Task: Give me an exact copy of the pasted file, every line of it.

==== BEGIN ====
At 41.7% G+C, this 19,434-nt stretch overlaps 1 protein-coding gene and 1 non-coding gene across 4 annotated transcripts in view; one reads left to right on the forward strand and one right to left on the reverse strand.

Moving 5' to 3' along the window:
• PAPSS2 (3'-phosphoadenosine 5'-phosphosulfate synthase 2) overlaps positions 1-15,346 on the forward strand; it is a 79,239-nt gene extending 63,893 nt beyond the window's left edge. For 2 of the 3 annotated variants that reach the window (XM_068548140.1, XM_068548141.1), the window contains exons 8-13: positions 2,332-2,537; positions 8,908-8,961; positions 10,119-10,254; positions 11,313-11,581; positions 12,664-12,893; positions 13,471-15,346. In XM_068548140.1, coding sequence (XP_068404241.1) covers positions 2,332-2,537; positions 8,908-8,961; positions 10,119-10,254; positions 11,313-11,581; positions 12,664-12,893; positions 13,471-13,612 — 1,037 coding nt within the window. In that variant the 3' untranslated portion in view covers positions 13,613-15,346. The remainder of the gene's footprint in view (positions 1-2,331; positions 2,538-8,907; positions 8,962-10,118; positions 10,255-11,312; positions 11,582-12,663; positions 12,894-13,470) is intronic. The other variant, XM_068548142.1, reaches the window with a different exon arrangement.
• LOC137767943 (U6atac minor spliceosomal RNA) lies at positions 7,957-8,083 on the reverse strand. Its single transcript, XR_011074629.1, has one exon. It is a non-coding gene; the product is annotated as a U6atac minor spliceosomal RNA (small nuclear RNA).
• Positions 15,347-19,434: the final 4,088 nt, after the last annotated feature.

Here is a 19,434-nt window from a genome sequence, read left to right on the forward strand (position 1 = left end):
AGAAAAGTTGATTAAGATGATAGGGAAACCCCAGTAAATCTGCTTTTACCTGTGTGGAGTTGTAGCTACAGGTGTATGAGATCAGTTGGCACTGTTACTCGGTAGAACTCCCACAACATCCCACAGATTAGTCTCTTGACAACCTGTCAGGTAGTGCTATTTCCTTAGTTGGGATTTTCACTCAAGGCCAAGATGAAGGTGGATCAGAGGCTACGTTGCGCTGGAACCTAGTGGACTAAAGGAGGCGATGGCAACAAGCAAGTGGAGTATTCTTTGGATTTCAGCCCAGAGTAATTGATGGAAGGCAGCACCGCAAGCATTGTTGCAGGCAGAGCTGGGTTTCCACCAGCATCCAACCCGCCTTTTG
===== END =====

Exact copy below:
At 41.7% G+C, this 19,434-nt stretch overlaps 1 protein-coding gene and 1 non-coding gene across 4 annotated transcripts in view; one reads left to right on the forward strand and one right to left on the reverse strand.

Moving 5' to 3' along the window:
• PAPSS2 (3'-phosphoadenosine 5'-phosphosulfate synthase 2) overlaps positions 1-15,346 on the forward strand; it is a 79,239-nt gene extending 63,893 nt beyond the window's left edge. For 2 of the 3 annotated variants that reach the window (XM_068548140.1, XM_068548141.1), the window contains exons 8-13: positions 2,332-2,537; positions 8,908-8,961; positions 10,119-10,254; positions 11,313-11,581; positions 12,664-12,893; positions 13,471-15,346. In XM_068548140.1, coding sequence (XP_068404241.1) covers positions 2,332-2,537; positions 8,908-8,961; positions 10,119-10,254; positions 11,313-11,581; positions 12,664-12,893; positions 13,471-13,612 — 1,037 coding nt within the window. In that variant the 3' untranslated portion in view covers positions 13,613-15,346. The remainder of the gene's footprint in view (positions 1-2,331; positions 2,538-8,907; positions 8,962-10,118; positions 10,255-11,312; positions 11,582-12,663; positions 12,894-13,470) is intronic. The other variant, XM_068548142.1, reaches the window with a different exon arrangement.
• LOC137767943 (U6atac minor spliceosomal RNA) lies at positions 7,957-8,083 on the reverse strand. Its single transcript, XR_011074629.1, has one exon. It is a non-coding gene; the product is annotated as a U6atac minor spliceosomal RNA (small nuclear RNA).
• Positions 15,347-19,434: the final 4,088 nt, after the last annotated feature.

Here is a 19,434-nt window from a genome sequence, read left to right on the forward strand (position 1 = left end):
AGAAAAGTTGATTAAGATGATAGGGAAACCCCAGTAAATCTGCTTTTACCTGTGTGGAGTTGTAGCTACAGGTGTATGAGATCAGTTGGCACTGTTACTCGGTAGAACTCCCACAACATCCCACAGATTAGTCTCTTGACAACCTGTCAGGTAGTGCTATTTCCTTAGTTGGGATTTTCACTCAAGGCCAAGATGAAGGTGGATCAGAGGCTACGTTGCGCTGGAACCTAGTGGACTAAAGGAGGCGATGGCAACAAGCAAGTGGAGTATTCTTTGGATTTCAGCCCAGAGTAATTGATGGAAGGCAGCACCGCAAGCATTGTTGCAGGCAGAGCTGGGTTTCCACCAGCATCCAACCCGCCTTTTG